By Steve Knightemail@example.com
The Johnson County Republican Party this week passed a resolution condeming Mansfield ISD’s plans to teach Arabic and Arabic studies to its students.
Mansfield ISD recently received a $1.3 million five-year Foreign Language Assistance Program grant focused on the Arabic language from the U.S. Department of Education.
Johnson County Republican Party Chairman Henry Teich said that the problem here is that the district needs to focus more on teaching English and American history and government rather than foreign languages.
“The purpose in passing the resolution is that there is a decided effort to suppress the history of our own country. Now, we’re teaching everything but English,” Teich said. “This country is a melting pot of people and multiculturalism has been a failure in Europe. They’re beginning to find out that people that come here need to assimilate with us to become American citizens, not that we need to assimilate with them to become Arabic citizens.”
The district applied for this grant because the federal government listed the Arabic language as a critical language, said Richie Escovedo, the district’s spokesman.
“This means that our country has a shortage of Arabic speakers and there is a need for people who are not only proficient in the Arabic language, but also possess knowledge about its cultures and traditions,” Escovedo said.
The district backed off on its plans to implement the Arabic studies program after almost 200 people showed up with questions at a parents meeting at Cross Timbers Intermediate School in Mansfield on Monday night.
“Recent concerns have been raised by parents concerning plans for the curriculum. Some have raised questions and concerns about the district’s implementation of the grant,” Escovedo said. “Mansfield ISD is slowing the implementation process and will be seeking input from parents in a variety of ways. We are working with parents and staff for the language curriculum development.”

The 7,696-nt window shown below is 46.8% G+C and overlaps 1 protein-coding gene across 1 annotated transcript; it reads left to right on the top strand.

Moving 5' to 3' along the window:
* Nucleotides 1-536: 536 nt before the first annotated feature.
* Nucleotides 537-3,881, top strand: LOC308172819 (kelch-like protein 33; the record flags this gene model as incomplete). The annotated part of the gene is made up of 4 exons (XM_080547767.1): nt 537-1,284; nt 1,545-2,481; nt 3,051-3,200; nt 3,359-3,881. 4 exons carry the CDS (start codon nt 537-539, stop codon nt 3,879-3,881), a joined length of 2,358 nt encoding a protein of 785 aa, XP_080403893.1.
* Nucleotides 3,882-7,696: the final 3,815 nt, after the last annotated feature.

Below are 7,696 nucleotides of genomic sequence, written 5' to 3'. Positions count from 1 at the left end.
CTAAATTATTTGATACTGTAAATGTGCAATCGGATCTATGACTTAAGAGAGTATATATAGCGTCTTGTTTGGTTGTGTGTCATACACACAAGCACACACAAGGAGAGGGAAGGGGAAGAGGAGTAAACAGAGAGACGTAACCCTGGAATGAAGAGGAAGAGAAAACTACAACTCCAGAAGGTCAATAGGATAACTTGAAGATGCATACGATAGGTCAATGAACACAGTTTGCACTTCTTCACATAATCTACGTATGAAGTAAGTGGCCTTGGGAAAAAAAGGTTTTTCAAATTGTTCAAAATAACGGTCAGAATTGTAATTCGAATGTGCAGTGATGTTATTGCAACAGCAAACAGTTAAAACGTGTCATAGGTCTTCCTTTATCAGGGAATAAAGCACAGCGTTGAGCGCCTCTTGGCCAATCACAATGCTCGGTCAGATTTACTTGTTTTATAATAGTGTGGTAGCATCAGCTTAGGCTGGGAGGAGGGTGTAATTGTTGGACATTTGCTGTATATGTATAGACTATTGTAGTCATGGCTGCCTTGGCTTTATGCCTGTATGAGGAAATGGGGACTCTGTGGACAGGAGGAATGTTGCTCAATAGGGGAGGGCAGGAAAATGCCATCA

Teich said there was also concern from its members about the grant requiring teaching Arabic culture as well as language in the schools.
“The main drive of our school system is to assimilate these folks whether it’s Latinos or people from Haiti or people from South Africa or people from Asia,” he said. “They need to assimilate into this culture so that we can live harmoniously together.”
Angela Cox, president of the Johnson County Tea Party, said that American taxpayers should not have to pay the bill for Arabic language and culture courses.
“The mere fact that they want to teach Arabic studies here in the United States — their culture, their government, their art, traditions and history — I think our school districts should focus a little bit more on our own culture, our own history, our own constitution, the Declaration of Independence, the Bill of Rights and the Federalist Papers,” Cox said. “If you walk up and ask a student, ‘Can you tell me what the second amendment rights are?’ they have no idea. And they want to start teaching Arabic? An atrocity is what it is.”
Mansfield administrators said in a statement that contrary to some media reports, the classes were not mandatory.
As part of language acquisition and development, the early grades would have elements of Arabic language within the framework of the state-mandated curriculum, but the district has stopped the curriculum-writing process for now.
The plan also called for students at T.A. Howard Middle and Summit High School to offer Arabic as elective courses to meet foreign language requirement, administrators said.
The FLAP grant was created to establish programs to address national shortages in languages including Arabic, Chinese and Russian, administrators said, and Mansfield ISD was one of five school districts in the country selected to receive the Arabic grant.
Programs related to the FLAP Arabic grant were scheduled to begin this semester at Cross Timbers Intermediate School and Kenneth Davis Elementary School and optional Arabic foreign language classes were scheduled to begin next year at T.A. Howard Middle School, but those plans have been placed on hold for now while the district seeks parent input, Escovedo said.
“Other people may have had other reasons for voting for that resolution, but my personal experience in life has led me to believe that we ought to try to work homogeneously with our own country and support our own system of laws and democracy here,” Teich said. “It is in the best interest of the children that live here that they learn English so they can assimilate and perform to their maximum in our country.”
Mansfield administrators said that parents will have full access to the written curriculum and will have opportunities for input prior to moving forward with the program.